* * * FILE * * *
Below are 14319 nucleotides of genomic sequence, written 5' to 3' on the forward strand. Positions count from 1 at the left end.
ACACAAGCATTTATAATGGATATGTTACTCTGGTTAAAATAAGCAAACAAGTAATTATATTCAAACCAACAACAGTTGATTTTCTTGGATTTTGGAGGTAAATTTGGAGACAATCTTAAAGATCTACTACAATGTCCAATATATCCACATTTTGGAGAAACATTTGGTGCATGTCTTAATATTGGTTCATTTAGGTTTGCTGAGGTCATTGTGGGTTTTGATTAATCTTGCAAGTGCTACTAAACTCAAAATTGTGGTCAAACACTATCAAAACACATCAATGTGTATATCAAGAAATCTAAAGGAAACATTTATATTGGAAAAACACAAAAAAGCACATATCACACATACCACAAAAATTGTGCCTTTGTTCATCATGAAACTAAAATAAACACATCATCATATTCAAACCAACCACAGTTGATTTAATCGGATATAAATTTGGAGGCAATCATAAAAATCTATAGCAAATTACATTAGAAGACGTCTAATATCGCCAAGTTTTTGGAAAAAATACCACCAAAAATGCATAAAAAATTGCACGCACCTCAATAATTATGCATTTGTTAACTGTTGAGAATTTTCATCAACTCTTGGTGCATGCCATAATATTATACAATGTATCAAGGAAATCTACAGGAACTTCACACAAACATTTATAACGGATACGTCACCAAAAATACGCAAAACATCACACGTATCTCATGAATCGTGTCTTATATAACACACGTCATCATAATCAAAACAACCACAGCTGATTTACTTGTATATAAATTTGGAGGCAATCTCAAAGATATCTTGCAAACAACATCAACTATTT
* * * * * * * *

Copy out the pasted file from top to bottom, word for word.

Below are 14319 nucleotides of genomic sequence, written 5' to 3' on the forward strand. Positions count from 1 at the left end.
ACACAAGCATTTATAATGGATATGTTACTCTGGTTAAAATAAGCAAACAAGTAATTATATTCAAACCAACAACAGTTGATTTTCTTGGATTTTGGAGGTAAATTTGGAGACAATCTTAAAGATCTACTACAATGTCCAATATATCCACATTTTGGAGAAACATTTGGTGCATGTCTTAATATTGGTTCATTTAGGTTTGCTGAGGTCATTGTGGGTTTTGATTAATCTTGCAAGTGCTACTAAACTCAAAATTGTGGTCAAACACTATCAAAACACATCAATGTGTATATCAAGAAATCTAAAGGAAACATTTATATTGGAAAAACACAAAAAAGCACATATCACACATACCACAAAAATTGTGCCTTTGTTCATCATGAAACTAAAATAAACACATCATCATATTCAAACCAACCACAGTTGATTTAATCGGATATAAATTTGGAGGCAATCATAAAAATCTATAGCAAATTACATTAGAAGACGTCTAATATCGCCAAGTTTTTGGAAAAAATACCACCAAAAATGCATAAAAAATTGCACGCACCTCAATAATTATGCATTTGTTAACTGTTGAGAATTTTCATCAACTCTTGGTGCATGCCATAATATTATACAATGTATCAAGGAAATCTACAGGAACTTCACACAAACATTTATAACGGATACGTCACCAAAAATACGCAAAACATCACACGTATCTCATGAATCGTGTCTTATATAACACACGTCATCATAATCAAAACAACCACAGCTGATTTACTTGTATATAAATTTGGAGGCAATCTCAAAGATATCTTGCAAACAACATCAACTATTT